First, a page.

In advance of the 100th anniversary of the founding of Rotary, every Club world-wide was asked to plan and conduct a special project of lasting value to commemorate a century of “Service above self”.
After careful consideration the Rotary Club of Charlotte chose its project as an oral history of World War II. In partnership with WTVI and the history department of the University of North Carolina at Charlotte the project got off the ground with Richard Bailey and Tom Burgess as co-chairs.
Discussions with the staff of WTVI and Dan Morrell, history dept. head of UNCC let to the decision for video recordings of the experiences of WW II era individuals, interviewed by Dan Morrell.
Since the project would be an expensive one, and Richard Bailey had extensive experience in fund-raising, he headed that half of the project. Tom Burgess took on the responsibility of recruiting and scheduling the interviewees. The nature of the oral history to be kept for posterity dictated a wide range of selected persons. It was necessary to identify and recruit veterans that represented each branch of military service, different responsibilities within each service, a range of ranks both enlisted and commissioned officers, as well as covering all geographic areas of the Pacific and European campaigns.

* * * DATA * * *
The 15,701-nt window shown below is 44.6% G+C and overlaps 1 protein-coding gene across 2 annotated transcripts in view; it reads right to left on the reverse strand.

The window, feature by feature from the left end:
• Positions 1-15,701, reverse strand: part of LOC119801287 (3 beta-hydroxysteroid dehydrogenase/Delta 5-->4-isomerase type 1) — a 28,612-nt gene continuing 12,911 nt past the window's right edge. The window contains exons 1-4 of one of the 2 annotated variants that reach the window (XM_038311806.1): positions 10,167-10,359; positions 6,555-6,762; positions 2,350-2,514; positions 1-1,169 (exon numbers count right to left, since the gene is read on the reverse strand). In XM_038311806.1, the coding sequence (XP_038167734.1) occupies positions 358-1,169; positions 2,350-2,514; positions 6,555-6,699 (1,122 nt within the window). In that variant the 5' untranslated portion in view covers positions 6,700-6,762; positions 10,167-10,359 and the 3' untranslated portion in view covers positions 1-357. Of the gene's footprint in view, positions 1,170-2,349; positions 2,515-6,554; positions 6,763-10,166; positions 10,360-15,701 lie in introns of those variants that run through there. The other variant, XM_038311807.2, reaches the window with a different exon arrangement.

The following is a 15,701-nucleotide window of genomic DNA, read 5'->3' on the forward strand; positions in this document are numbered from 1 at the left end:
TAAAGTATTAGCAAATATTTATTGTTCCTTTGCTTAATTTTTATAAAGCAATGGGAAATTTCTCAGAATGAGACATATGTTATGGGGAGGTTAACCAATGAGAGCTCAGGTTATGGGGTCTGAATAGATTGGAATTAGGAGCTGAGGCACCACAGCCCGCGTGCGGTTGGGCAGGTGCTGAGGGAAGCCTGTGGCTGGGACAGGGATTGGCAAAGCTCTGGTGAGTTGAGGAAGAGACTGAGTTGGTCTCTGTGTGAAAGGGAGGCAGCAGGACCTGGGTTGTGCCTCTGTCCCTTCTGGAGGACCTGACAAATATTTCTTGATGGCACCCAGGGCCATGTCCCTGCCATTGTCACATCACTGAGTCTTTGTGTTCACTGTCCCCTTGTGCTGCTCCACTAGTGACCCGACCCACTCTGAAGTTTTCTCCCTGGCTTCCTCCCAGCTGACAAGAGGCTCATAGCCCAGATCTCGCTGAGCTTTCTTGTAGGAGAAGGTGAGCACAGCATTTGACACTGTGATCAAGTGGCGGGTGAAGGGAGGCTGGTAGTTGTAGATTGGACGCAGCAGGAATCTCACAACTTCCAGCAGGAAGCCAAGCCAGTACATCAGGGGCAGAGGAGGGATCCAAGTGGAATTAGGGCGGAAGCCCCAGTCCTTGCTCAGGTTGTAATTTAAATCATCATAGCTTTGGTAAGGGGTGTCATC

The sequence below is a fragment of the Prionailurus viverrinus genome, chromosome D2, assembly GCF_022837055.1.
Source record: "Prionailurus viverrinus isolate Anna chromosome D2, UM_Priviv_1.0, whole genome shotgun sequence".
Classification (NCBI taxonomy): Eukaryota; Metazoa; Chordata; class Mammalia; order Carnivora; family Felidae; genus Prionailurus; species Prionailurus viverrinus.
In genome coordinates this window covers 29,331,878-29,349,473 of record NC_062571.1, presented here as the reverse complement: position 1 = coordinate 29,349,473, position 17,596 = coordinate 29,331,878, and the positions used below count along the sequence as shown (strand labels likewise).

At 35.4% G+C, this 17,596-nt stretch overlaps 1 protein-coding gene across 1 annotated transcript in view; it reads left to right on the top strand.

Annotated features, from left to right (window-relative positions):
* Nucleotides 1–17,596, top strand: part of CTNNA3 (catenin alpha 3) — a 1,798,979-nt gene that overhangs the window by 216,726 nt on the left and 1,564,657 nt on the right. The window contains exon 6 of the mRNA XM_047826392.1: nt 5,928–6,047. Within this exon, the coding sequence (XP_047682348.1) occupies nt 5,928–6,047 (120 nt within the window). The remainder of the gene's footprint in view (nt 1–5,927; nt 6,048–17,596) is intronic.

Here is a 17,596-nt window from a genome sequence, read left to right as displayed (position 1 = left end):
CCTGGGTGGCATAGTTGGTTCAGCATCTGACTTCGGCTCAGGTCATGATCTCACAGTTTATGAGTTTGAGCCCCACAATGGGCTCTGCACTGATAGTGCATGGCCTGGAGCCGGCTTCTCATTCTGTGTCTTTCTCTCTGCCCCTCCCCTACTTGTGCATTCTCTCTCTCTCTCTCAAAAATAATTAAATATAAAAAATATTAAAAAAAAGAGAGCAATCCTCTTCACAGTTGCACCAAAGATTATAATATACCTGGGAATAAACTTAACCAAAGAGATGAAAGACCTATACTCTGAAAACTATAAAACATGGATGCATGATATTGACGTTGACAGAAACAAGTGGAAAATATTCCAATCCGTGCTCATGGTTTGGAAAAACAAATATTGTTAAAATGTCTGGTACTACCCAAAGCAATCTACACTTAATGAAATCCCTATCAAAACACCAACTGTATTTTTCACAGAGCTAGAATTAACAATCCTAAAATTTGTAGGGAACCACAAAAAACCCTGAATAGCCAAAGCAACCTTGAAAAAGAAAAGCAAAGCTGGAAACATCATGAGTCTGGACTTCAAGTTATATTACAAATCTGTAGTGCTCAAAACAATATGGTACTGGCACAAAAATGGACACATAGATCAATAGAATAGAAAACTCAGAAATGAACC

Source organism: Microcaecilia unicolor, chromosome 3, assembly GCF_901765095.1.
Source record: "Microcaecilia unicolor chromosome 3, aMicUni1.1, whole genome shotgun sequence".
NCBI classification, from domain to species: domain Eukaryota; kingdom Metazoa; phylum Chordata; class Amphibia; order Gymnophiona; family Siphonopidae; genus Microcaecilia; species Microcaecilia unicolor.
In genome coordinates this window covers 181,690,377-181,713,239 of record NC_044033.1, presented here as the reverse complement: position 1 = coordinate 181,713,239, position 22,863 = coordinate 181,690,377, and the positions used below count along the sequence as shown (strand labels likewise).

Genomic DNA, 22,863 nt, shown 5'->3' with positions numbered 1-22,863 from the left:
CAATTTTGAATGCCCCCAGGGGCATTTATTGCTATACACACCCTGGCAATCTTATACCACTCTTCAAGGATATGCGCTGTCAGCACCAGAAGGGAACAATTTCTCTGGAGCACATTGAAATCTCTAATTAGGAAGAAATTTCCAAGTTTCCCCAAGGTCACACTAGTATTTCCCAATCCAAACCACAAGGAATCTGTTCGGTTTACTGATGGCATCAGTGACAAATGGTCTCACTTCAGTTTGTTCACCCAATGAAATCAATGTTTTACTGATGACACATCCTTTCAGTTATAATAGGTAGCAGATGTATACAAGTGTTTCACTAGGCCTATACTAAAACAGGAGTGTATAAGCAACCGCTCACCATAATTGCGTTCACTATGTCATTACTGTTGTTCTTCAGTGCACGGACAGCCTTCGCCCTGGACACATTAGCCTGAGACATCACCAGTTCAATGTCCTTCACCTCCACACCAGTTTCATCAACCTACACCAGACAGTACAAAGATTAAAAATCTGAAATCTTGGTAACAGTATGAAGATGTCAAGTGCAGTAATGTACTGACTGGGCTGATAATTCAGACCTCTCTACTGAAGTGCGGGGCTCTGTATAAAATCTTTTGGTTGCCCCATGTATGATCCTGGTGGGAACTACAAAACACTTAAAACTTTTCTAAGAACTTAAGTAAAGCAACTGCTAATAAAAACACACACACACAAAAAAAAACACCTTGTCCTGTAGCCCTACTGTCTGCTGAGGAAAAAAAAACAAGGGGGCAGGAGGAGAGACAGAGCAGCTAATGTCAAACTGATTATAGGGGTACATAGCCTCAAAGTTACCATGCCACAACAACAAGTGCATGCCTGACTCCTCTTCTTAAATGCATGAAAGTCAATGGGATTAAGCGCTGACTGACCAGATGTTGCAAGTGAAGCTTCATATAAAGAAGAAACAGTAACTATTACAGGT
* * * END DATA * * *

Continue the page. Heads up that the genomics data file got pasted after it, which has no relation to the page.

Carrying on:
Men and women as well as racial diversity along with civilians at home and abroad were all sought out and eventually there were one hundred twenty five hour-long interviews accomplished and recorded in high definition television.
After completing all interviews a detailed index allowing for cross-referencing search was created and complete sets of DVD interviews were presented to area universities, schools and libraries.
WTVI contracted with an independent producer to create an hour-long program entitled “How I survived WW II” which has had and continues to have extensive airing. This special was produced with selected participants returning to WTVI for a second interview by Dan Morrell specifically tailored to the producer’s program outline.
Every Charlotte Rotarian in military service during the war was included in those interviewed along with several having particular civilian war-time experiences.
Charlotte Rotarians included Jim Horton who was a survivor of the Bataan Death March and suffered over three years of Japanese imprisonment; Ray Killian, an aircraft carrier fighter pilot who did photo reconnaissance of Hiroshima; Helmut Duessen who was in the German Army, a defender on “D-Day” and later captured by Americans; Bert Voswinkle a German teenager living in a heavily bombed area of Germany; Powell Majors served on both Selective Service and Rationing Boards; Tom Burgess, an Infantryman fighting in the “Battle of the Bulge” and others.
Read the Greater Charlotte Biz's article on the making of this documentary - Read Article